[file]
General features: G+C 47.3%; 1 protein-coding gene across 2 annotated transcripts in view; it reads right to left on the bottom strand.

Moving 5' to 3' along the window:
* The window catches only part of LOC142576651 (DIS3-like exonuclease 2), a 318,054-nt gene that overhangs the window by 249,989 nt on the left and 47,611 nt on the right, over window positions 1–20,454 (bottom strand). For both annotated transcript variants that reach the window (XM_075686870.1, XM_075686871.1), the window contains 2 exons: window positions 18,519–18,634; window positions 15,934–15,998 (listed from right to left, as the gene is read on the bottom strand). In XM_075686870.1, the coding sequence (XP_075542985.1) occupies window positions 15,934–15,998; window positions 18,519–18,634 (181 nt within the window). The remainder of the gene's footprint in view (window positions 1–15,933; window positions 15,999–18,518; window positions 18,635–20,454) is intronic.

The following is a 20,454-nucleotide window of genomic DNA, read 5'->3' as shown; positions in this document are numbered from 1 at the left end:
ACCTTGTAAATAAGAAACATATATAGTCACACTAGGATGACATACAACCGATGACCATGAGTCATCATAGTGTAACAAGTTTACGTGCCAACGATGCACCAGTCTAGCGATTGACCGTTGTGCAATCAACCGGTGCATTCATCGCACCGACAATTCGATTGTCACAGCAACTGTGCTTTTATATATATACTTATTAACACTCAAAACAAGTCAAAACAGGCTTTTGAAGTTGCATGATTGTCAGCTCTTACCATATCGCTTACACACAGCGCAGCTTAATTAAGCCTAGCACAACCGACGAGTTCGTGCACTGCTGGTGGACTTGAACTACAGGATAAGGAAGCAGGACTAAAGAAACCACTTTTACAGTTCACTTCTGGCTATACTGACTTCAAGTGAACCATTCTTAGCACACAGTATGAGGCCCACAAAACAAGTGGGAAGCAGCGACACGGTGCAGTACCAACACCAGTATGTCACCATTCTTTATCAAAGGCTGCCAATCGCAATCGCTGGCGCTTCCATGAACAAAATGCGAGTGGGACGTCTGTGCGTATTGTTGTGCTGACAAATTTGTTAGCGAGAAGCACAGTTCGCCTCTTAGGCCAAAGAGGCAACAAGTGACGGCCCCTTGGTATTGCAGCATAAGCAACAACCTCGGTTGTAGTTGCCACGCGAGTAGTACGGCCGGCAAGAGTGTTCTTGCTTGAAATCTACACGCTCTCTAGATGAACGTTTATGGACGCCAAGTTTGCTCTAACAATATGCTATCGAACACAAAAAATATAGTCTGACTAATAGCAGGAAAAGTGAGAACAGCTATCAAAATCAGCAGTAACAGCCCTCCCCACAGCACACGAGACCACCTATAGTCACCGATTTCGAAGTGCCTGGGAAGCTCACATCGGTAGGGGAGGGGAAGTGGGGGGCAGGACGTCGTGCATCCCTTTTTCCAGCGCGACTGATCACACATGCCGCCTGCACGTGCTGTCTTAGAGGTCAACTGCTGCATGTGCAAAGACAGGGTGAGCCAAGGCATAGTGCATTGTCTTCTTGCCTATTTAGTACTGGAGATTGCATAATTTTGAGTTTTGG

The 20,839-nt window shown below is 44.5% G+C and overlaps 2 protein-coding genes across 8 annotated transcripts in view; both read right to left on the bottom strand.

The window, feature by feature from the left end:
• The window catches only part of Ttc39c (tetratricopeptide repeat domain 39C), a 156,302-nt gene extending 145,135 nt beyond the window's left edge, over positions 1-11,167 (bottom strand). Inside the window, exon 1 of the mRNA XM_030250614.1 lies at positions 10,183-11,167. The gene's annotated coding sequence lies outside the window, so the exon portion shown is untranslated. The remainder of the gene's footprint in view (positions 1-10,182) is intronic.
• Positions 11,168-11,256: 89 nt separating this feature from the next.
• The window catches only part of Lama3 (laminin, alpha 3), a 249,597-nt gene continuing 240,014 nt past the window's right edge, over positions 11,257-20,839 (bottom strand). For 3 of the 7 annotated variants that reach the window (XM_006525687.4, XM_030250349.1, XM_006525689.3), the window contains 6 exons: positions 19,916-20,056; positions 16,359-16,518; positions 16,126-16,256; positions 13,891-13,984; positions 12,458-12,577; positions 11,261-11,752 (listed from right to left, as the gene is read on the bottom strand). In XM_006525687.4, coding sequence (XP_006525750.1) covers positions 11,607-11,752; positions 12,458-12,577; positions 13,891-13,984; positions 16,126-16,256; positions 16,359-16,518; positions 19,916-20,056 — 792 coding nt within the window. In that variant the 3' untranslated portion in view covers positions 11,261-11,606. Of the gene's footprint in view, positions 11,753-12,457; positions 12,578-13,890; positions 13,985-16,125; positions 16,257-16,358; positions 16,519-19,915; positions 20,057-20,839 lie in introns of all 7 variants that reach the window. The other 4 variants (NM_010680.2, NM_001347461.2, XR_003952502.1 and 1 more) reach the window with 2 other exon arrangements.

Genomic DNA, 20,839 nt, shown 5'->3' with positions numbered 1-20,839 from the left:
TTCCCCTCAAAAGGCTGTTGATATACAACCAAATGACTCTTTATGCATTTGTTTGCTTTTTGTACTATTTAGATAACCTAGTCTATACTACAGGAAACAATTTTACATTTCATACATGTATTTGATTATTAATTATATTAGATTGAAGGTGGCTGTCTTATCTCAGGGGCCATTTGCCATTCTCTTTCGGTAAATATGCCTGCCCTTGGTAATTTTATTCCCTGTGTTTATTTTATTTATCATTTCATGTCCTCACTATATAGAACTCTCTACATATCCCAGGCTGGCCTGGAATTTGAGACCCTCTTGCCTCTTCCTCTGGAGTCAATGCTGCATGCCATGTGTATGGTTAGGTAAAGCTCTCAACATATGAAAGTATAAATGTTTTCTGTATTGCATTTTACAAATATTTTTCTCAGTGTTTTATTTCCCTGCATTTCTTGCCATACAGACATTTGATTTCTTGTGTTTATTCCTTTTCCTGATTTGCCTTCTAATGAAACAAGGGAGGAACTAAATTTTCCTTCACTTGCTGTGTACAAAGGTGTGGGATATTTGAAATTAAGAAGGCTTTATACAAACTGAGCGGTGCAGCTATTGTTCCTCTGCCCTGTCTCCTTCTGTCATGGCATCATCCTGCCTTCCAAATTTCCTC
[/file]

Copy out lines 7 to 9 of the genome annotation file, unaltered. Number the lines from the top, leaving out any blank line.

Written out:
The window, feature by feature from the left end:
• The window catches only part of Ttc39c (tetratricopeptide repeat domain 39C), a 156,302-nt gene extending 145,135 nt beyond the window's left edge, over positions 1-11,167 (bottom strand). Inside the window, exon 1 of the mRNA XM_030250614.1 lies at positions 10,183-11,167. The gene's annotated coding sequence lies outside the window, so the exon portion shown is untranslated. The remainder of the gene's footprint in view (positions 1-10,182) is intronic.
• Positions 11,168-11,256: 89 nt separating this feature from the next.